Business View Oceania | August 2022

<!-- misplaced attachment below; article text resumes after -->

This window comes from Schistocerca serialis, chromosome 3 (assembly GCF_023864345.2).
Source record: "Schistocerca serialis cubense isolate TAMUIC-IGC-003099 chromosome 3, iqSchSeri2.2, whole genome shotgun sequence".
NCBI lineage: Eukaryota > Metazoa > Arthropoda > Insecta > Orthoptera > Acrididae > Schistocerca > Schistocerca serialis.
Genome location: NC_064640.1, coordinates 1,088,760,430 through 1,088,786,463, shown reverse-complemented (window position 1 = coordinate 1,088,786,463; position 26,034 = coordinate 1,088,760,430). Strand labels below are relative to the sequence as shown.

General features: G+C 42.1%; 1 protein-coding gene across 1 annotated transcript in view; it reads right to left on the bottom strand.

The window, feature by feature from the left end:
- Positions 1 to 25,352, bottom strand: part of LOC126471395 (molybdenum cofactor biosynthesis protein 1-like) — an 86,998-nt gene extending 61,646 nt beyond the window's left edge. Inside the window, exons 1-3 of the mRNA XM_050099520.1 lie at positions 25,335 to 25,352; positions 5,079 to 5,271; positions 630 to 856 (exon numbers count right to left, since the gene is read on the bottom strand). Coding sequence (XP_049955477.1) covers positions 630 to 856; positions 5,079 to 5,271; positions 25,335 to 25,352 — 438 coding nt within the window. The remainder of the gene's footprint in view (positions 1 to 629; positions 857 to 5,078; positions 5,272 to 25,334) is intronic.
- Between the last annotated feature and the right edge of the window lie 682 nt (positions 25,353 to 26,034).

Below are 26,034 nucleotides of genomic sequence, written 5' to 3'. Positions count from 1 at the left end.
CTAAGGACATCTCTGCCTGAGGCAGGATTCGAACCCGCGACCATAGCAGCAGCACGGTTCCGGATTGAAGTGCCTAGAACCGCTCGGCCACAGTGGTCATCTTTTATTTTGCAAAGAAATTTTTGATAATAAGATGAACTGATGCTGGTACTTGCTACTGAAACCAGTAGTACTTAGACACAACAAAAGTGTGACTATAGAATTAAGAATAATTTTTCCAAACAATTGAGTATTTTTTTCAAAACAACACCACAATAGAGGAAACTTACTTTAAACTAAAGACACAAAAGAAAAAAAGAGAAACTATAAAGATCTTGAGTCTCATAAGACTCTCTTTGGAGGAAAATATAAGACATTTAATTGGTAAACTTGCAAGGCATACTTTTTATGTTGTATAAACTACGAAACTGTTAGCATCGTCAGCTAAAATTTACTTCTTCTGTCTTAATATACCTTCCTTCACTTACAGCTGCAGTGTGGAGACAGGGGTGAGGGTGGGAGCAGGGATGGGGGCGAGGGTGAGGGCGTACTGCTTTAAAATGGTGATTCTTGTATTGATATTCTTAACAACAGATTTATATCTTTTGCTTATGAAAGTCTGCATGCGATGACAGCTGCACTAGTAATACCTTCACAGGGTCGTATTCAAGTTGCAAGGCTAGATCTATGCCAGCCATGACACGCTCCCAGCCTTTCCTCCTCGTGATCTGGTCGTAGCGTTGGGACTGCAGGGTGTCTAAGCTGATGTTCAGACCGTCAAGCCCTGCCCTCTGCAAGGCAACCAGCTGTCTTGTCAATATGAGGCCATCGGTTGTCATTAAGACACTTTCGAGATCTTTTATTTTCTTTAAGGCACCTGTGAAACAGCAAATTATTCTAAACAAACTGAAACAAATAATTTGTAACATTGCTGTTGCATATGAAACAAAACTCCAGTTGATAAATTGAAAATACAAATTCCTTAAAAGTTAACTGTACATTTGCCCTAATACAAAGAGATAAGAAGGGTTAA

19 20 BUSINESS VIEW OCEANIA VOLUME 4, ISSUE 8 BUSINESS VIEW OCEANIA VOLUME 4, ISSUE 8 work include lobbying and representation, annual conferences and forums, information, education, and publications, and discount and benefits provision. RVA offers Provisional ad Accredited village memberships, and Associate memberships for non-villages. Members are bound by minimum standards for quality control and accountability purposes: Compliance with the Retirement Villages Act 2003, the related regulations promulgated under that Act, the Retirement Villages Code of Practice (as amended from time to time) and the Code of Residents’ Rights (‘the legislation’); Completion of, and provision to all intending residents, of a Summary of Key Terms; and Compliance with Best Practice Guidelines for Disclosure of the Right to Transfer to Care within a Retirement Village. A full list of membership benefits is available on the RVA website. CEO John Collyns shares his valuable insight into RVA’s background, purpose, projects, and future plans. “In the late 80s, our association pioneers decided they need to have a regulatory body to create some industry standards, because right then it was a very new industry that didn’t have its own framework. A year or so later, they developed the industry standards, which then morphed into our current legislative code of practice. The Retirement Villages Act was passed in 2003, from which the code of practice and so forth came into effect. Its final iteration was in 2007, which is when I joined the association. Our role to date has primarily been to get outcomes from government policy which are beneficial to our members, and that includes both local government through resource management type issues, consuming and campaigning issues, and from central government specifically around retirement legislation, but also other legislation which impacts on the industry, such as building standards, employment law, etc.” Design and construction challenges have made physical development and expansions difficult for RVA members, Mr. Collyns says. “This is an issue that is common across New Zealand and for other industries, not just ours. Finding the right piece of land in the right location and at the right price is near impossible, and finding qualified, skilled workers to run construction efforts continues to be a challenge. Another issue is around regulatory intervention, which we are trying to minimise, because the beauty of our legislation right now is it’s very flexible. It allows people to develop new retirement village offerings and different business models to meet changing market circumstances, and we see that as being one of our principal advantages, since it allows us to respond quickly to changing market trends. We work hard to remain consistent it our communication to stakeholders across the industry, which isn’t really a challenge as such, but requires ongoing management. We dedicate particular attention to the expectations, wishes and desires of our members and their residents, and do what we can to meet them.” Working collaboratively is a core value for staff at RVA. Mr Collyns shares, “Our member residents are people who can live independently, so our operation is quite lean. We are a dedicated team of four supported by volunteers and external contractors, and we have fostered positive and collaborative relationships with and through them. We always deal with our network and members with integrity at the front of our minds. Honesty is the best policy, and it’s important that we remain credible and reliable as an industry body. We want to make sure the industry itself contributes back to the society and communities in which it is based. We want to make sure that our residents live long, happy lives in their villages, and we want to lead by example in our sector-based interactions.” In particular, RVA is proud of their working relationships with New Zealand’s Retirement Commission, Minister of Building & Construction, and Aged Care Association. They would also like to thank Metlife Care, Occasia Cove, and The Generous Group for their long-term and mutually beneficial partnerships. RVA recently launched their new professional development and training program, The Te Ara Institute. Mr. Collyns elaborates, “Te Ara means ‘The Pathway’. We’re delighted that we’ve got a good uptake of our training program already- we’ve got 53 learners who have come on board, and we only launched back in March. This is an ongoing professional development opportunity for members that supports staff to improve their operations and build a more competitive offering in their local context.” Te Ara provides tools, topics, videos, and workshops designed to develop the most in-demand village management skills and build a community of like-minded, supportive, and professional peers. Events led by RVA include their annual RVA Conference, due to be held in Christchurch this year from the 22nd to the 25th of August. Online webinars and regional forums are also held intermittently throughout the year. “We will be at the Te Pae Christchurch Convention Centre over four days for our biggest event of the year, co-hosted with the New Zealand Aged Care Association. We have around 700 delegates and 250 exhibitors, we’ve sold nearly 150 trade stands, and there’s a waiting list for more. We will hold RET I REMENT V I LLAGES ASSOC I AT ION OF NEW ZEALAND (RVA)